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Book Review: Extinction, by Thomas Bernhard

To the Point of Extinction Both during his life and after his death, Thomas Bernhard excited controversy. When he was accepting a minor national award in 1968, he said by way of thanks, “It’s ridiculous, if one thinks of death.” He was also to insert a clause in his will that, if it had been […]

Thomas Bernhard, Literary Prize Fighter

As we watch Mario Vargas Llosa step up to accept his Nobel gold from King Carl Gustaf in this season of literary awards, and a handful of fortunate National Book Award winners pocket their $10,000 checks after a fancy ceremony in Manhattan, we should reflect anew on the most honest way to assess such rituals. […]

Kreisky: Nostalgia for Progress

Theater pieces, exhibitions, a commemoration in the Hofburg, podium discussions, lectures and presentations – a celebration of Bruno Kreisky, Austria’s longest serving chancellor, who would have been 100 year’s old Jan. 22. Kreisky died just over 20 years ago, after serving as chancellor from 1970 to 1983, much of it with an absolute majority, and […]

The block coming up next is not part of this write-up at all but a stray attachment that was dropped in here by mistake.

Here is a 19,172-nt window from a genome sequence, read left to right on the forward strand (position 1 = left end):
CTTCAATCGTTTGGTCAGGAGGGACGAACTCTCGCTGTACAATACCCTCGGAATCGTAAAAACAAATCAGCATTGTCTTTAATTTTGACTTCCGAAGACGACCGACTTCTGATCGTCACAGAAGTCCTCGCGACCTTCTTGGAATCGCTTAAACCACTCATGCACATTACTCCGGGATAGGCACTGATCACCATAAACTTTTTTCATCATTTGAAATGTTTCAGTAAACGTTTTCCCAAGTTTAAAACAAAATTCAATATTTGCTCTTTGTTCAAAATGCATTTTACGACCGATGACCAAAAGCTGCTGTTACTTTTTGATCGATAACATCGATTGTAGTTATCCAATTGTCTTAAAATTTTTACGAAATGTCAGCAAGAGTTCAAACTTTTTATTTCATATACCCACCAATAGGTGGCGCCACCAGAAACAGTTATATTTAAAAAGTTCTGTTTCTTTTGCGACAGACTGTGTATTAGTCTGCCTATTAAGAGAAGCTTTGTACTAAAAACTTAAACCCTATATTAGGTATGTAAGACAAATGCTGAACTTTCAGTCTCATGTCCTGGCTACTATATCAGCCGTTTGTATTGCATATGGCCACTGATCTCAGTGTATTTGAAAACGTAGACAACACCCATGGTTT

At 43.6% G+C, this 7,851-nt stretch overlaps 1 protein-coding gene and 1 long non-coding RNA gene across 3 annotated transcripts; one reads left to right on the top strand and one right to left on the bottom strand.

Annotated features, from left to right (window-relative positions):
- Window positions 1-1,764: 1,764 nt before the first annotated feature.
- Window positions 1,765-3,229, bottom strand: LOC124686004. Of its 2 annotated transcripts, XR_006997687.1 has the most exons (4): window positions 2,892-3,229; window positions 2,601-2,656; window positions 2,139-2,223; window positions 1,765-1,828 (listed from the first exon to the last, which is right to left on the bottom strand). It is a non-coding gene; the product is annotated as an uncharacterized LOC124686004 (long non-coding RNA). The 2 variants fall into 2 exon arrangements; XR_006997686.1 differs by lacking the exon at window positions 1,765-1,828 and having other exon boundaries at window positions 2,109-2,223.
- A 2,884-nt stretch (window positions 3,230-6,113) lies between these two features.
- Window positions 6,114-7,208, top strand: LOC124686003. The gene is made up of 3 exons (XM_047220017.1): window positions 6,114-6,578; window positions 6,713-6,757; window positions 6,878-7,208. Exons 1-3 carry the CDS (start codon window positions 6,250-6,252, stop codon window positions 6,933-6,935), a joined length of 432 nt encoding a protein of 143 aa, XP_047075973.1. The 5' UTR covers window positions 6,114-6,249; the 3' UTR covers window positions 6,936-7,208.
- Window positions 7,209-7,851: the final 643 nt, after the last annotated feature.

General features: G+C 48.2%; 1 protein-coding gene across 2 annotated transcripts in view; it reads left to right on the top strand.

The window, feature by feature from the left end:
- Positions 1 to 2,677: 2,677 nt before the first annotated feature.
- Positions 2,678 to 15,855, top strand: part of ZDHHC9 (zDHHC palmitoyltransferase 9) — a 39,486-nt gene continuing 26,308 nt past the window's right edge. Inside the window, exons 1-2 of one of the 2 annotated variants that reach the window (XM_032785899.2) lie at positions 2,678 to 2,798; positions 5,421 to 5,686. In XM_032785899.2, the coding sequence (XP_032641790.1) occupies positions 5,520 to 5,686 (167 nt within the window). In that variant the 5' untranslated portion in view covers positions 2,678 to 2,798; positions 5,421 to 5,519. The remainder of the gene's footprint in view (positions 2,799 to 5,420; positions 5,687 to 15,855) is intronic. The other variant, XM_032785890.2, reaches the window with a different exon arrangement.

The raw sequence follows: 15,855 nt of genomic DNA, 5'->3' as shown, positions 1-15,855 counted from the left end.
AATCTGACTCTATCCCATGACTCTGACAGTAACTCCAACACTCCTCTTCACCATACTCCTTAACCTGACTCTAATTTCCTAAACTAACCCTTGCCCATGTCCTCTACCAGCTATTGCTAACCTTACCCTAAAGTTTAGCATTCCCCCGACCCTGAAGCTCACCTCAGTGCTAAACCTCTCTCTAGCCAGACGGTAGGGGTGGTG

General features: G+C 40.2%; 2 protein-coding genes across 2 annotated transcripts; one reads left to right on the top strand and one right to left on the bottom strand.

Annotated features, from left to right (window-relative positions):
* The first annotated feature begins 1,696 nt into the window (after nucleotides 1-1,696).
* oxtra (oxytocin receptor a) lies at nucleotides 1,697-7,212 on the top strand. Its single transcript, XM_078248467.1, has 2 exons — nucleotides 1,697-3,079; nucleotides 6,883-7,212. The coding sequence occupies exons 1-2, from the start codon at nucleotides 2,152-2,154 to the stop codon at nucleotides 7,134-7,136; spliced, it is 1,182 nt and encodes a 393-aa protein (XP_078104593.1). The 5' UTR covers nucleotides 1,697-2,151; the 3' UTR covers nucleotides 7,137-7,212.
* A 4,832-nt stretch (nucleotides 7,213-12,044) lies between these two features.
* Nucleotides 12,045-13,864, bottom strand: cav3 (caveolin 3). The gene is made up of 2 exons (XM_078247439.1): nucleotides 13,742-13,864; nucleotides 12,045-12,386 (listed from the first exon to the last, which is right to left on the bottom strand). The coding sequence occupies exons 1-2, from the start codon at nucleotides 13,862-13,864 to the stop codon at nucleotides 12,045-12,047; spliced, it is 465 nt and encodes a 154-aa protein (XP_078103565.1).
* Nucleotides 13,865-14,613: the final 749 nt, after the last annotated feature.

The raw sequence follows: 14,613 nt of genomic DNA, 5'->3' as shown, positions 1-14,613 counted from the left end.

Tradition Under Threat

It is early Sunday afternoon, Oct. 31 at the Café Wortner in the 4th district, one of Vienna’s most appealing traditional cafes, recently voted “Best Kaffeehaus in Vienna” by the Chamber of Commerce (WKO) earlier this year. Partly it’s the setting, set back behind a fountain in a small triangular pocket park on the Wiedner […]

Heldenplatz, The Hero’s Square

Even today, 94 years after the Empire was dissolved, the monumental presence of ancien régime Austro-Hungary hangs over Heldenplatz. The square, the Hofburg palace courtyards and adjoining gardens are all public thoroughfares, in places lacking the gates and fences to lock even if they wanted to. But the weight of history is surely there: On […]

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